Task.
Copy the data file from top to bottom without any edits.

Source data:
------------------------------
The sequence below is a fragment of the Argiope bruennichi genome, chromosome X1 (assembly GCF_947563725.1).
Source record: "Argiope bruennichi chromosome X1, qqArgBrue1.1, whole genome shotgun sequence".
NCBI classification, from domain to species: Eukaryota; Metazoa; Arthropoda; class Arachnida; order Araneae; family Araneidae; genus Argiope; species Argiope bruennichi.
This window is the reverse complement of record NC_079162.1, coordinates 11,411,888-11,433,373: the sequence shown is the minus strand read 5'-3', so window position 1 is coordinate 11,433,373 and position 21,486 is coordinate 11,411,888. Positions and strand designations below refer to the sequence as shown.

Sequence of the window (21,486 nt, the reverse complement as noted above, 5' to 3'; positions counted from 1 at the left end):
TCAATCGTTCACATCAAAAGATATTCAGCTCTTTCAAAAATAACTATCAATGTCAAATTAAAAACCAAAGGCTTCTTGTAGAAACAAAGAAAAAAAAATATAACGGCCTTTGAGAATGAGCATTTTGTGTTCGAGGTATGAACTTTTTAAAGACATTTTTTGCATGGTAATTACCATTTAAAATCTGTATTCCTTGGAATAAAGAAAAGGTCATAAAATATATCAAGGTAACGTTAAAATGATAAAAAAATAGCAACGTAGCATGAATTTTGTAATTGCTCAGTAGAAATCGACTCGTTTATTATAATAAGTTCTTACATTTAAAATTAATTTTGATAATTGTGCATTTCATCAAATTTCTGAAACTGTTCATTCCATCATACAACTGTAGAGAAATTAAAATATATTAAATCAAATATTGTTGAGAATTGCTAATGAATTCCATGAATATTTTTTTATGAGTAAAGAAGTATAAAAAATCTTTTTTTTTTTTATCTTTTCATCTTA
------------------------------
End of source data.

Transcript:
The sequence below is a fragment of the Argiope bruennichi genome, chromosome X1 (assembly GCF_947563725.1).
Source record: "Argiope bruennichi chromosome X1, qqArgBrue1.1, whole genome shotgun sequence".
NCBI classification, from domain to species: Eukaryota; Metazoa; Arthropoda; class Arachnida; order Araneae; family Araneidae; genus Argiope; species Argiope bruennichi.
This window is the reverse complement of record NC_079162.1, coordinates 11,411,888-11,433,373: the sequence shown is the minus strand read 5'-3', so window position 1 is coordinate 11,433,373 and position 21,486 is coordinate 11,411,888. Positions and strand designations below refer to the sequence as shown.

Sequence of the window (21,486 nt, the reverse complement as noted above, 5' to 3'; positions counted from 1 at the left end):
TCAATCGTTCACATCAAAAGATATTCAGCTCTTTCAAAAATAACTATCAATGTCAAATTAAAAACCAAAGGCTTCTTGTAGAAACAAAGAAAAAAAAATATAACGGCCTTTGAGAATGAGCATTTTGTGTTCGAGGTATGAACTTTTTAAAGACATTTTTTGCATGGTAATTACCATTTAAAATCTGTATTCCTTGGAATAAAGAAAAGGTCATAAAATATATCAAGGTAACGTTAAAATGATAAAAAAATAGCAACGTAGCATGAATTTTGTAATTGCTCAGTAGAAATCGACTCGTTTATTATAATAAGTTCTTACATTTAAAATTAATTTTGATAATTGTGCATTTCATCAAATTTCTGAAACTGTTCATTCCATCATACAACTGTAGAGAAATTAAAATATATTAAATCAAATATTGTTGAGAATTGCTAATGAATTCCATGAATATTTTTTTATGAGTAAAGAAGTATAAAAAATCTTTTTTTTTTTTATCTTTTCATCTTA